race were more likely to speak out against bias if they had participated in the training.
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(Julianna Brion)
In treating bias as a habit, the Madison approach is unique. Many psychology experiments that try to
change implicit bias treat it as something like blood pressure—a condition that can be adjusted, not a
behavior to be overcome. The Madison approach aims to make unconscious patterns conscious and
intentional. “The problem is big. It’s going to require a variety of different strategies,” Devine says. “But if
people can address it within themselves, then I think it’s a start. If those individuals become part of
institutions, they may carry messages forward.”
The STEM work suggests this approach at least can have an impact on discrimination against women.
What the team has not yet determined is whether the race-focused interventions have an impact on the
experiences of people of color. That question is a current priority. “If we’re just making white people feel
better,” Devine says, “who cares?”
Another potential strength of the Madison approach is that it’s both rigorously experimental and tested in
the real world. When the Princeton psychologist Betsy Levy Paluck reviewed hundreds of interventions
designed to reduce prejudice, she found that only 11 percent of all experimental efforts were actually
tested outside of a laboratory. By contrast, few of the trainings that have become popular in Silicon
Valley and elsewhere are scientifically evaluated. This is very concerning to researchers, because the
trainings could be having literally any effect on people. In the words of an uncommonly candid
acupuncturist I once visited, “After this treatment, you might get better, you might get worse, or you
might just stay the same.”
Making things worse is a serious risk: A 2006 review of more than 700 companies that had implemented
diversity initiatives showed that after diversity training, the likelihood of black men and women advancing
in their organizations actually decreased. Proving that efforts like these work as intended, Paluck wrote,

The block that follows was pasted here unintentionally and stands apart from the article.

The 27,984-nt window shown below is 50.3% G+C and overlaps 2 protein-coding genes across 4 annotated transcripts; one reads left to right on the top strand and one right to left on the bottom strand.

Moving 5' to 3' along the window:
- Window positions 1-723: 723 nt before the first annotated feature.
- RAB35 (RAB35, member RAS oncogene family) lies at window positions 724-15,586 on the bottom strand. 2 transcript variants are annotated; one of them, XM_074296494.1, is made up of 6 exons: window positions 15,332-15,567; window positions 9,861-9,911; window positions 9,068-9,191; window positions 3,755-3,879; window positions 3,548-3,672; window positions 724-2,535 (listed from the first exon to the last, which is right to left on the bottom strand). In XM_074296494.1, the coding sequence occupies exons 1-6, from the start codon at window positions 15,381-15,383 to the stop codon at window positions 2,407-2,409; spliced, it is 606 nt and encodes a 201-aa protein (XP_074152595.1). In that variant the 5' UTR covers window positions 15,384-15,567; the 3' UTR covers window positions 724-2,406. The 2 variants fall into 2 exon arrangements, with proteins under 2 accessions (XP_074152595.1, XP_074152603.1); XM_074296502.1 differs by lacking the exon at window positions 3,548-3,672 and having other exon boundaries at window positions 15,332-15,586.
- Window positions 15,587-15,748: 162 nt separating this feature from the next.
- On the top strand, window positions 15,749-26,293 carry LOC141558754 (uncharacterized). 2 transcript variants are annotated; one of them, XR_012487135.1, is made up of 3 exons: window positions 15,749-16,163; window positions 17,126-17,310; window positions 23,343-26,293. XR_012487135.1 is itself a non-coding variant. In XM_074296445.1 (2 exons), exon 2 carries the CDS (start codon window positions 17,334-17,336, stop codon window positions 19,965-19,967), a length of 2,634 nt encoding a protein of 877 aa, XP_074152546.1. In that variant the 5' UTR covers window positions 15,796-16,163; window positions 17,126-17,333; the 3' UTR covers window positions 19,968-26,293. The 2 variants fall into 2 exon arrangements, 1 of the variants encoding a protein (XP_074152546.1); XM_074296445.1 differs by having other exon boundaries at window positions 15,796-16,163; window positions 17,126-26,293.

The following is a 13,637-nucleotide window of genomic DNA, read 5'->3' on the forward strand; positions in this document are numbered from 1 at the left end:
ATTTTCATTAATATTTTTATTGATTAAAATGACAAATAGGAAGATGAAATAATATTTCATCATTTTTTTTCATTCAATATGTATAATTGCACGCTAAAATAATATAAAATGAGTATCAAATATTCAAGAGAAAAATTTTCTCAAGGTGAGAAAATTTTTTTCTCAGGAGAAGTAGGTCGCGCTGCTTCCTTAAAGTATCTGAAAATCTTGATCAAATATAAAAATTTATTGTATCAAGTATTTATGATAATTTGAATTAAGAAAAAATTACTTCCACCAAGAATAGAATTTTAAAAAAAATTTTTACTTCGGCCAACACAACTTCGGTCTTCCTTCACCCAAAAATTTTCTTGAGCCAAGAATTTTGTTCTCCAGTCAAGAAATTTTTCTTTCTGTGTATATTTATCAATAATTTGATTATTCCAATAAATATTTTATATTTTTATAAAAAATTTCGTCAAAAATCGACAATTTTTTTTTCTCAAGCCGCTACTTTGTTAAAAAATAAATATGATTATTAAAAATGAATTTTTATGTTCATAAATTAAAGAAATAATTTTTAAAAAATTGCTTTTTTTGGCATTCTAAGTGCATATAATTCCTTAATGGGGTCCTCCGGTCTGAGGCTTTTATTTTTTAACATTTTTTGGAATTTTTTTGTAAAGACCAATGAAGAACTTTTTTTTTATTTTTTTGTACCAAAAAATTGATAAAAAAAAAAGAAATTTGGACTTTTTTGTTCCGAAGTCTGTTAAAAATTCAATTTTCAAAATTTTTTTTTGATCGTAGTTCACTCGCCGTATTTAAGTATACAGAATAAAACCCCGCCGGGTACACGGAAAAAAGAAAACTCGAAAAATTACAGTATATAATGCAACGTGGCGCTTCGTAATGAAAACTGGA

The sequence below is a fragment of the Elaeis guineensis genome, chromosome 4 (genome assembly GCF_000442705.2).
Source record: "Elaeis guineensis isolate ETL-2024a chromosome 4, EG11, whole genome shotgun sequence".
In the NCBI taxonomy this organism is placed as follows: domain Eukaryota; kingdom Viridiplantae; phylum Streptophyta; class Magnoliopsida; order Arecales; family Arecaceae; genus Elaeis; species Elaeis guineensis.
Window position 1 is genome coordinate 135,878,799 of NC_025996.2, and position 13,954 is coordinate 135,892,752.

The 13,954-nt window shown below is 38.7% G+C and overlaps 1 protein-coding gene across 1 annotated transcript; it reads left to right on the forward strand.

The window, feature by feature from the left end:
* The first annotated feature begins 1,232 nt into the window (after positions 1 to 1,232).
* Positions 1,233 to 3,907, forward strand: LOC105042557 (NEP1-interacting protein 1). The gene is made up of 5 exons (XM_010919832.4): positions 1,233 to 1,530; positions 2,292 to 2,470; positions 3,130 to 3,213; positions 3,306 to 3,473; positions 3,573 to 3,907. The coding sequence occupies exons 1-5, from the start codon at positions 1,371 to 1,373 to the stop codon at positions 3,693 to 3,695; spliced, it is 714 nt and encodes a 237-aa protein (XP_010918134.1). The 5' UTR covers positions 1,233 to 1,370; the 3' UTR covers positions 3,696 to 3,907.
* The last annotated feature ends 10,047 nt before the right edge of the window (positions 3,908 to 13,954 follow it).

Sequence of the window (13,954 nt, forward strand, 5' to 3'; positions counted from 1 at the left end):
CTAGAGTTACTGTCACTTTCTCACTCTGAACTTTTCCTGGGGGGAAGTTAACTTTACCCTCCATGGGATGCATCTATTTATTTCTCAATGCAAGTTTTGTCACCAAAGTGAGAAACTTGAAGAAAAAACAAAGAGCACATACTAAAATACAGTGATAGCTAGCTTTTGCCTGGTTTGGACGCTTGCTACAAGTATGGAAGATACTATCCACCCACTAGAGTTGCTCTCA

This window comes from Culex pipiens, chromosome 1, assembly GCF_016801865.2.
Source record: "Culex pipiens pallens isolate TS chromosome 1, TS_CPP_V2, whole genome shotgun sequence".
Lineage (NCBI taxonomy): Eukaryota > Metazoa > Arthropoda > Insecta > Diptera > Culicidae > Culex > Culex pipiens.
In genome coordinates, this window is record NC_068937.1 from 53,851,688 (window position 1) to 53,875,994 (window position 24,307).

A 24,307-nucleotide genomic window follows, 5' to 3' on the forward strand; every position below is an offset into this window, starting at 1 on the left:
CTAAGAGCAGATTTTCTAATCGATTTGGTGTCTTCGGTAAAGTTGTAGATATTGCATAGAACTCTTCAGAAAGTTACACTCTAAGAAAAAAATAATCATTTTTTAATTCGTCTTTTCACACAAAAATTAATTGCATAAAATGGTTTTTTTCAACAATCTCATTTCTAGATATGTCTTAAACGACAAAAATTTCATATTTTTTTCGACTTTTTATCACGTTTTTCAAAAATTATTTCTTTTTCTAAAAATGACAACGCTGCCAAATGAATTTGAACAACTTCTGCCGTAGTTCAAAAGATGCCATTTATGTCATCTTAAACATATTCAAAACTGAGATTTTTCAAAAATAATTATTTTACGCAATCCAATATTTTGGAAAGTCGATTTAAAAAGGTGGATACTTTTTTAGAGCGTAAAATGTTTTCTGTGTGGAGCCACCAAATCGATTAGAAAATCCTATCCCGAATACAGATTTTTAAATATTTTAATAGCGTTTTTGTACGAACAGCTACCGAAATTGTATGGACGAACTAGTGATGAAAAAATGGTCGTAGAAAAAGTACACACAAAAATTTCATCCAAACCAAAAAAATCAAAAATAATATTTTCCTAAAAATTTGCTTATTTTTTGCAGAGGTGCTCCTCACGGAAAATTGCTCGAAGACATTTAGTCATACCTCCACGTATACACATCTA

“should be considered an ethical imperative, on the level of rigorous testing of medical interventions.”
Two days after the workshop, I sat down in a soaring, glass-walled building on campus with Patrick
Forscher, a postdoc in Devine’s lab and a co-author on many of the studies evaluating this workshop. I
wanted to know why this approach was working.
Forscher is shy; his voice was so low it was almost sub-auditory. Their success, Forscher explained,
may have something to do with the creation of the self. In the 1970s, a social psychologist named Milton
Rokeach posited that the self is made of many layers and that some layers are more central to one’s
self-concept than others. Values are highly central; beliefs a little less so. Something like associations
would likely be less central still. “If you’re asked to describe who you are,” said Forscher, “you’re more
likely to say, ‘I’m someone who values equality’ than ‘I’m someone who implicitly associates white
people with good.’”
This hierarchy matters, because the more central a layer is to self-concept, the more resistant it is to
change. It’s hard, for instance, to alter whether or not a person values the environment. But if you do
manage to shift one of these central layers, Forscher explained, the effect is far-reaching. “If you think of
therapy, the goal often is to change processes central to how people view themselves,” he said. “When